Lady Macbeth

Before Macbeth had visions of ghosts, now his wife, Lady Macbeth, is having visions and is sleep walking. While sleeping she is doing the action of washing and cleaning her hands from the blood of Duncan’s. She says, “Yet here’s a spot. Out, damned spot; out, I say; One, two – why, then ’tis time to do’t. Hell is murky. Fie, my lord, fie, a soldier and afeard? What need we fear who knows it when none can call our power to account? Yet who would have thought the old man to have had so much blood in him?” (5.1 27-34). Even the doctor says that Lady Macbeth is not sick but has visions and that she must cure herself. “No so sick, my lord, As she is troubled with thick-coming fancies That keep her from rest.” (5.3 39-41). Later on in Act 5.5, we hear Lady Macbeth cry out and then that she has died. Macbeth say, “She would certainly have died someday; she should have died at another, more peaceful time”. He is saying that he knew she was going to die eventually, but he would rather have her died when he wasn’t going to war with England. At first we see Lady Macbeth’s thirst for power rise while her husband just sits back and watch. However as the play progresses, Macbeth gets the thirst for hunger and Lady Macbeth takes the back seat. The only thing that they have in common is the visions that they get. Macbeth sees the ghost of Banquo, while Lady Macbeth sees Duncan’s blood on her hands that she can’t seem to wash away. Throughout this play, it doesn’t seem like Macbeth loves his wife or that Lady Macbeth loves her husband. The only thing on their mind is power, but in the end it turns out that everything they tried to earn has gone down the drain. Lady Macbeth is killed because of her delusions and Macbeth is killed because he went to war with England.
While Lady Macbeth is in the process of dying, Macbeth is preparing for the war against England. When talking to the doctor about Lady Macbeth’s condition, he just asks him to find some solution to cure her, but he doesn’t go and tend to her needs and help her. However, Lady Macbeth wasn’t helpful towards Macbeth either because when he was having his visions she just played it off has a childhood problem so that their guest wouldn’t get suspicious and wouldn’t stop supporting him. I believe that they both got what they deserved when they were seeing things. If Macbeth didn’t take it into his own hands to fulfill the prophecy, then he wouldn’t need to kill Duncan and then eventually have himself killed.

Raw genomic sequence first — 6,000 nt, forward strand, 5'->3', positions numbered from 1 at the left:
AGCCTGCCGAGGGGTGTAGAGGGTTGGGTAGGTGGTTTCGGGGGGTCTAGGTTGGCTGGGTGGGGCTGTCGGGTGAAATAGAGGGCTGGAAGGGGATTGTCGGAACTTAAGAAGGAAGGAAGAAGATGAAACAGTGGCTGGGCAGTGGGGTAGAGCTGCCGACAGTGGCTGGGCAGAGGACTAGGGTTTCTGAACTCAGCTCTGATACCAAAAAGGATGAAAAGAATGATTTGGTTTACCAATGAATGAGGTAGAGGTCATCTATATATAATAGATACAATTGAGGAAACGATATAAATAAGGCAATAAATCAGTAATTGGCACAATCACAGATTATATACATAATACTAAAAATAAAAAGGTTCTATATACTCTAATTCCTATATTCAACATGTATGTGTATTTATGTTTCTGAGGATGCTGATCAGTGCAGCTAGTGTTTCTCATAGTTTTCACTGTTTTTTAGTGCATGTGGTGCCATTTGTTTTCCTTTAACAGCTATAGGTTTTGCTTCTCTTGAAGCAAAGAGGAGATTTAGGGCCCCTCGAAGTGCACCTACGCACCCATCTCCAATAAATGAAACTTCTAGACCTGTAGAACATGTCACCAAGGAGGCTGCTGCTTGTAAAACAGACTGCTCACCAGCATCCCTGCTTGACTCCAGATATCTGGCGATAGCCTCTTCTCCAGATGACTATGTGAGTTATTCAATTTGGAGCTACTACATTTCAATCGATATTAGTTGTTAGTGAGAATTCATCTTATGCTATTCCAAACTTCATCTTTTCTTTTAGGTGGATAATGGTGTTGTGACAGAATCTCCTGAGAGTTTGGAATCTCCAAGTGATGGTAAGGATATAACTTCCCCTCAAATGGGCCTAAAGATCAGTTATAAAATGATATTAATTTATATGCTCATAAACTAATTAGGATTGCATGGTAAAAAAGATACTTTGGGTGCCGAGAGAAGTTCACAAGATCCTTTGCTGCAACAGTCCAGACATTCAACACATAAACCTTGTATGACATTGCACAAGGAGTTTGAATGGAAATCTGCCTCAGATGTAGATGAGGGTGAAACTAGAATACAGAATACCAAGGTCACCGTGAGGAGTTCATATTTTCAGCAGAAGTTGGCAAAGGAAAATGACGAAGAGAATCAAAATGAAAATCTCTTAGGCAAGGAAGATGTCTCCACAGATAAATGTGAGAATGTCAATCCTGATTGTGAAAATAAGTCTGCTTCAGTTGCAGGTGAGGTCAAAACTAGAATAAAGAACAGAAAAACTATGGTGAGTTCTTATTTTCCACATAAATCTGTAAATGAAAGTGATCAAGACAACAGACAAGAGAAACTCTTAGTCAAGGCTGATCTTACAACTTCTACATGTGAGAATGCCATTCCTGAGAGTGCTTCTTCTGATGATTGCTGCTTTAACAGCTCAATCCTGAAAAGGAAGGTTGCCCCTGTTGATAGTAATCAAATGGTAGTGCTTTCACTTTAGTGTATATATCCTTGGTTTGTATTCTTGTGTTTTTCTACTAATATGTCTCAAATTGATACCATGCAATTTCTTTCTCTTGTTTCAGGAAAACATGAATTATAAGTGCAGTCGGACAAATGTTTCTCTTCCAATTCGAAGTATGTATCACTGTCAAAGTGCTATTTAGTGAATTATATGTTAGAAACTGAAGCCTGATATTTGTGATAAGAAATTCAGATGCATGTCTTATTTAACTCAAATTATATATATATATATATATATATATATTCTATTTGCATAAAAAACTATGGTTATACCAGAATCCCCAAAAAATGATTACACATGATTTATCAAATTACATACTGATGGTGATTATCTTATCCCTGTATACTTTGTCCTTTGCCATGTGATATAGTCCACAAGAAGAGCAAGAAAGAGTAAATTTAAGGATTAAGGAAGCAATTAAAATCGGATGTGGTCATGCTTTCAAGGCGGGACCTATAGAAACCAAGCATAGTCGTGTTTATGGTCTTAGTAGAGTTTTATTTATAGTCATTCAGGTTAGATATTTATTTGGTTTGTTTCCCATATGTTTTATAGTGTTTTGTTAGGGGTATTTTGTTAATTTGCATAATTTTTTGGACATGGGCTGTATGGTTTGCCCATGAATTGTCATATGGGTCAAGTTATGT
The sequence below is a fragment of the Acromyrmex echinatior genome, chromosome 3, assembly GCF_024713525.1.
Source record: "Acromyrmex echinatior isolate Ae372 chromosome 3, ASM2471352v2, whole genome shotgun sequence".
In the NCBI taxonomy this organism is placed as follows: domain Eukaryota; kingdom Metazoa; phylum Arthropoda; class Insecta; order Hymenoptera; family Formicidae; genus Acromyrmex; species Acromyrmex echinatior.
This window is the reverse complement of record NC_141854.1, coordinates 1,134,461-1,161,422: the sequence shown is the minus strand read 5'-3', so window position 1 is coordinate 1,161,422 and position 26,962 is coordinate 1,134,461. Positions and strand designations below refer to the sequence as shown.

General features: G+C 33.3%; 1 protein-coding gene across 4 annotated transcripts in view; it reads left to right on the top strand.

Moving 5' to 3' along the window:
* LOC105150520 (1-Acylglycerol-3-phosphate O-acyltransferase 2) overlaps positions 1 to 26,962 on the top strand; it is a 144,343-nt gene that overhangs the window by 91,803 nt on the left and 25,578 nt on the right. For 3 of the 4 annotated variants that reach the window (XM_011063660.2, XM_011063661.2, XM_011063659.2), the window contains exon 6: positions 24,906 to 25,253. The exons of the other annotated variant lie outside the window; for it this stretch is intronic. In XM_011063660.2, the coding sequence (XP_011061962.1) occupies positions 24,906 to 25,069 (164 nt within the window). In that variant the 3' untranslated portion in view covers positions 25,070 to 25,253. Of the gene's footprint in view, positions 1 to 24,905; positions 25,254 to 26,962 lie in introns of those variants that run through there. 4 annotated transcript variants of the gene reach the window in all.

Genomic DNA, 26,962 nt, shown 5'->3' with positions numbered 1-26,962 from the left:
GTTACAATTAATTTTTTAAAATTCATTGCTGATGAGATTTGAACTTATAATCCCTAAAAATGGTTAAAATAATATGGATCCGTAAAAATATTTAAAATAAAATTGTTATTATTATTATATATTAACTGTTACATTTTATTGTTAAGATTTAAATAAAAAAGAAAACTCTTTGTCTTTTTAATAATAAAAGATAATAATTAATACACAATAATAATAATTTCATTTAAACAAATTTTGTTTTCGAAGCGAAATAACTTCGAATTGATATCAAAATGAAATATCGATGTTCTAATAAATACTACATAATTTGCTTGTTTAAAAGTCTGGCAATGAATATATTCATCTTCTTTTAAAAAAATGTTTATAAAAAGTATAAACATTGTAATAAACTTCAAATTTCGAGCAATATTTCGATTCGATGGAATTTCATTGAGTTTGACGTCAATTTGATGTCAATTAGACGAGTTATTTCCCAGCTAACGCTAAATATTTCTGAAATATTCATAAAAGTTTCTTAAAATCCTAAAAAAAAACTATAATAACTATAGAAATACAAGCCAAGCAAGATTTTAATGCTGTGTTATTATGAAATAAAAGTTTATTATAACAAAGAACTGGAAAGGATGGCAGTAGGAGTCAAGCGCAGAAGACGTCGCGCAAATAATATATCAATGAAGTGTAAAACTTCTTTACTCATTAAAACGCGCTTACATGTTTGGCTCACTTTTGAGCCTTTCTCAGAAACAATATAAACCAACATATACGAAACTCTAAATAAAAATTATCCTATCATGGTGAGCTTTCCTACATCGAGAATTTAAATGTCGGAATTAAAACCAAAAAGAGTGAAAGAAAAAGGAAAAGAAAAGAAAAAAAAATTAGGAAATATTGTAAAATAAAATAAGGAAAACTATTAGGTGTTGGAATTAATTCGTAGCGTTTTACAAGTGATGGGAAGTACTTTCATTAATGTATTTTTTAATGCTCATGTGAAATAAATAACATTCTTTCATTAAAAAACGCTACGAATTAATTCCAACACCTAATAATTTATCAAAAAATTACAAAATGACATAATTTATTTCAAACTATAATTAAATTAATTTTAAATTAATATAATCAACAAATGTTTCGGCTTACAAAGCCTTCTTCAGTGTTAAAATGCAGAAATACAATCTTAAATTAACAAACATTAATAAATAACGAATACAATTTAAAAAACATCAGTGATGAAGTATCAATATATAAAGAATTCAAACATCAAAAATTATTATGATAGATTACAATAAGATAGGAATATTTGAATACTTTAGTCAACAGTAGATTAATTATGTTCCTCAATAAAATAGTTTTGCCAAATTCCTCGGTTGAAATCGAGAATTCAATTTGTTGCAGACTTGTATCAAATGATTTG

4 thoughts on “Lady Macbeth

  1. faithkinne

    I really liked your comment "At first we see Lady Macbeth’s thirst for power rise while her husband just sits back and watch. However as the play progresses, Macbeth gets the thirst for hunger and Lady Macbeth takes the back seat." I definitely agree. Lady Macbeth was the one to insist on the first of many murders/attempted murders. It did not take long for Macbeth to be influenced by her desire to gain more power. In the first act, I really thought the play would revolve around how relentless Lady Macbeth was and how loyal and caring Macbeth was. I was clearly wrong. However, I do think both of their nightmares and visions express that they are feeling very guilty about all the horrible things they have done.

  2. Jacey Lawler

    I enjoyed reading your post, as I also found this role reversal between Macbeth and Lady Macbeth fascinating. It was rather unexpected when Lady Macbeth began to suffer with her guilt. This dramatically altered my opinion of her entire character. I like how you mentioned that you did not think Lady Macbeth and Macbeth actually loved each other. While reading, I tried in vain to find support for any signs of romantic love between Lady Macbeth and Macbeth. I think the absence of this romance makes these characters all the more pitiful to the 21st century readership.

  3. Megan Kalmes

    I found your post to be very interesting. I also noticed the lack of a relationship between Lady Macbeth and Macbeth. It seemed as if the only time that they showed any amount of emotion was when either of them would discuss their want for power. I thought this was illustrated especially when looking at Macbeth’s reaction to his wife’s death. It does not seem as if he is very much affected by her death at all. The relationship between Macbeth and Lady Macbeth only further emphasizes both of their obsessions for power and their disregard for others in the process.

  4. Cyrus Mulready

    One thing your post makes me think, Malissa, is about the different expectations we bring to the representation of a marriage in our world. We expect a husband and wife to be in love (at least most of the time!). The glue that brings Lady Macbeth and her husband together, as you point out, is power–but that might not be so different from other marriages (especially of people in the upper class) during Shakespeare's time. I wonder how it changes the play if we see their relationship in terms of love or sexual attraction.


Leave a Reply

Fill in your details below or click an icon to log in: Logo

You are commenting using your account. Log Out /  Change )

Google+ photo

You are commenting using your Google+ account. Log Out /  Change )

Twitter picture

You are commenting using your Twitter account. Log Out /  Change )

Facebook photo

You are commenting using your Facebook account. Log Out /  Change )


Connecting to %s